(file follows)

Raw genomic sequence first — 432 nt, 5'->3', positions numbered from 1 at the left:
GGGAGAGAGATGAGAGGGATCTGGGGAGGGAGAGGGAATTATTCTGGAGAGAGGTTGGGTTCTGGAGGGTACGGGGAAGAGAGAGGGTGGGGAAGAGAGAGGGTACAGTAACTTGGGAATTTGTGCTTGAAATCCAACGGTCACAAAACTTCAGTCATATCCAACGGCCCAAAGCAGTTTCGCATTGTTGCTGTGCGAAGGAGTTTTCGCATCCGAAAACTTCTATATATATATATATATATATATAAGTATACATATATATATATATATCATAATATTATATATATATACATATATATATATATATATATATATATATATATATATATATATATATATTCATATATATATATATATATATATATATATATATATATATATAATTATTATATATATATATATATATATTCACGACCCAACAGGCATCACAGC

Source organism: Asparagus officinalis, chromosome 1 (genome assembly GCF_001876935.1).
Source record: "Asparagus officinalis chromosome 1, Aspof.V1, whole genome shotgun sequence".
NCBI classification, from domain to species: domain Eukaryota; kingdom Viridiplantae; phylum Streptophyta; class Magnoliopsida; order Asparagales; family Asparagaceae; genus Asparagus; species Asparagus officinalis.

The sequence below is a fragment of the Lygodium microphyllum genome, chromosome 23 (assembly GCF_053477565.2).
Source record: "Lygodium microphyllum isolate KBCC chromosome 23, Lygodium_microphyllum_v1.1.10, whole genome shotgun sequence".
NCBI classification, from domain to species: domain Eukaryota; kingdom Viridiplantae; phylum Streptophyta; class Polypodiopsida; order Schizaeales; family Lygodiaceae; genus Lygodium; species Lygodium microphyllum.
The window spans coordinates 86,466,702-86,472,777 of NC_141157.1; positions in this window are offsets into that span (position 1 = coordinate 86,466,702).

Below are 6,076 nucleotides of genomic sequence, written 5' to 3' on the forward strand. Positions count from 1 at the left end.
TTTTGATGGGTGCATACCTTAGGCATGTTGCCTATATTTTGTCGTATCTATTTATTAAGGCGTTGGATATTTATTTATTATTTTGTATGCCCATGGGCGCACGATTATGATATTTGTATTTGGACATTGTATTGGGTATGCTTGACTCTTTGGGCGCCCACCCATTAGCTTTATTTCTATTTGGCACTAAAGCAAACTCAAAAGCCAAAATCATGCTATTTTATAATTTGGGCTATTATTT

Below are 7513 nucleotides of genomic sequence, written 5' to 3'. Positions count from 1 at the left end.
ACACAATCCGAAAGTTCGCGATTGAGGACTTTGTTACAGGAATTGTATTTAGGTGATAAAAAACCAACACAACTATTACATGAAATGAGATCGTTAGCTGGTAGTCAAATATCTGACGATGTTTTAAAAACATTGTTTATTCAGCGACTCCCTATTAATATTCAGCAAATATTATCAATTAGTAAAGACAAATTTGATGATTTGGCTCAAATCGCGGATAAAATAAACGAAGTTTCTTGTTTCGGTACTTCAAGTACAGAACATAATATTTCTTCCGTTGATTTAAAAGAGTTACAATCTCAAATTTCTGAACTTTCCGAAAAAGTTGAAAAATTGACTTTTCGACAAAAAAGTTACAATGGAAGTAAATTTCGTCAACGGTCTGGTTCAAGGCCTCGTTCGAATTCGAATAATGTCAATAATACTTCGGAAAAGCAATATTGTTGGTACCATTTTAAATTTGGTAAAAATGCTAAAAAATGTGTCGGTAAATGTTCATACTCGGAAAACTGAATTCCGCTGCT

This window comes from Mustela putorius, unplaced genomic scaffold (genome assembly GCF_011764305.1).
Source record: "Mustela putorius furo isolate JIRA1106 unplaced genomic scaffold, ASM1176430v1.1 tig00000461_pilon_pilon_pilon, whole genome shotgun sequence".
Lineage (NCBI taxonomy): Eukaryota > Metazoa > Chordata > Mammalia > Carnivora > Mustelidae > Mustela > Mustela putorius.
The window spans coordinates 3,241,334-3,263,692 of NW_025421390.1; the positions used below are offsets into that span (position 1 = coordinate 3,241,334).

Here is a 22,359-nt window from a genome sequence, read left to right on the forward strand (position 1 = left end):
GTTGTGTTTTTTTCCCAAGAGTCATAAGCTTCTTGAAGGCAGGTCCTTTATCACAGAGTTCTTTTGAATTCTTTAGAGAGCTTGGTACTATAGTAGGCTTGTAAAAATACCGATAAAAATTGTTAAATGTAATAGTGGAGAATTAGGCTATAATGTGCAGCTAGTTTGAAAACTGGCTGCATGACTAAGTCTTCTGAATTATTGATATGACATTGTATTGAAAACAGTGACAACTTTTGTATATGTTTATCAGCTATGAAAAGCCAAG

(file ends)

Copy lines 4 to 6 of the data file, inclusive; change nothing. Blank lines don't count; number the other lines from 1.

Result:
Source record: "Asparagus officinalis chromosome 1, Aspof.V1, whole genome shotgun sequence".
NCBI classification, from domain to species: domain Eukaryota; kingdom Viridiplantae; phylum Streptophyta; class Magnoliopsida; order Asparagales; family Asparagaceae; genus Asparagus; species Asparagus officinalis.

The sequence below is a fragment of the Lygodium microphyllum genome, chromosome 23 (assembly GCF_053477565.2).